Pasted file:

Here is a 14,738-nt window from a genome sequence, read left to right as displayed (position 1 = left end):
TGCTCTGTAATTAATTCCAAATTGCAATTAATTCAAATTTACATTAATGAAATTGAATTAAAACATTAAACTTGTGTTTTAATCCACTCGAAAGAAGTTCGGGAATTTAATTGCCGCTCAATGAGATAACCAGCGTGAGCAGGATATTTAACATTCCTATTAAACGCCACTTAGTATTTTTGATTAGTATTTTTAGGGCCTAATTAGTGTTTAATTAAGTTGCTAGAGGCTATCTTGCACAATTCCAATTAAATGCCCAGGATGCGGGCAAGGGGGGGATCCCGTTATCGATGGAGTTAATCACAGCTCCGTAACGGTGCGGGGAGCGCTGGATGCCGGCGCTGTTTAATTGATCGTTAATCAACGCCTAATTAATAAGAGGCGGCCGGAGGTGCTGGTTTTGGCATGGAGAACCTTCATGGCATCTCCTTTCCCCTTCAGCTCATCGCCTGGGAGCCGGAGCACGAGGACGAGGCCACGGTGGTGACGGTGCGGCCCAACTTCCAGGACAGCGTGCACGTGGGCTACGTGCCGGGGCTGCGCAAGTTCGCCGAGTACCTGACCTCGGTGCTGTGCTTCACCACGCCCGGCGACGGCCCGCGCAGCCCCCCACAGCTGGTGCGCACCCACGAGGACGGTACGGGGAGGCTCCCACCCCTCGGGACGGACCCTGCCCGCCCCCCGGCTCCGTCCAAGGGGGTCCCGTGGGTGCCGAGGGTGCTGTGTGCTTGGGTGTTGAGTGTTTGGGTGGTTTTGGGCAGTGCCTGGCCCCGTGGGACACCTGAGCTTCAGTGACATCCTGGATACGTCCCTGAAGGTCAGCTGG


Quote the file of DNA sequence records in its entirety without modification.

Here is a 14,738-nt window from a genome sequence, read left to right as displayed (position 1 = left end):
TGCTCTGTAATTAATTCCAAATTGCAATTAATTCAAATTTACATTAATGAAATTGAATTAAAACATTAAACTTGTGTTTTAATCCACTCGAAAGAAGTTCGGGAATTTAATTGCCGCTCAATGAGATAACCAGCGTGAGCAGGATATTTAACATTCCTATTAAACGCCACTTAGTATTTTTGATTAGTATTTTTAGGGCCTAATTAGTGTTTAATTAAGTTGCTAGAGGCTATCTTGCACAATTCCAATTAAATGCCCAGGATGCGGGCAAGGGGGGGATCCCGTTATCGATGGAGTTAATCACAGCTCCGTAACGGTGCGGGGAGCGCTGGATGCCGGCGCTGTTTAATTGATCGTTAATCAACGCCTAATTAATAAGAGGCGGCCGGAGGTGCTGGTTTTGGCATGGAGAACCTTCATGGCATCTCCTTTCCCCTTCAGCTCATCGCCTGGGAGCCGGAGCACGAGGACGAGGCCACGGTGGTGACGGTGCGGCCCAACTTCCAGGACAGCGTGCACGTGGGCTACGTGCCGGGGCTGCGCAAGTTCGCCGAGTACCTGACCTCGGTGCTGTGCTTCACCACGCCCGGCGACGGCCCGCGCAGCCCCCCACAGCTGGTGCGCACCCACGAGGACGGTACGGGGAGGCTCCCACCCCTCGGGACGGACCCTGCCCGCCCCCCGGCTCCGTCCAAGGGGGTCCCGTGGGTGCCGAGGGTGCTGTGTGCTTGGGTGTTGAGTGTTTGGGTGGTTTTGGGCAGTGCCTGGCCCCGTGGGACACCTGAGCTTCAGTGACATCCTGGATACGTCCCTGAAGGTCAGCTGG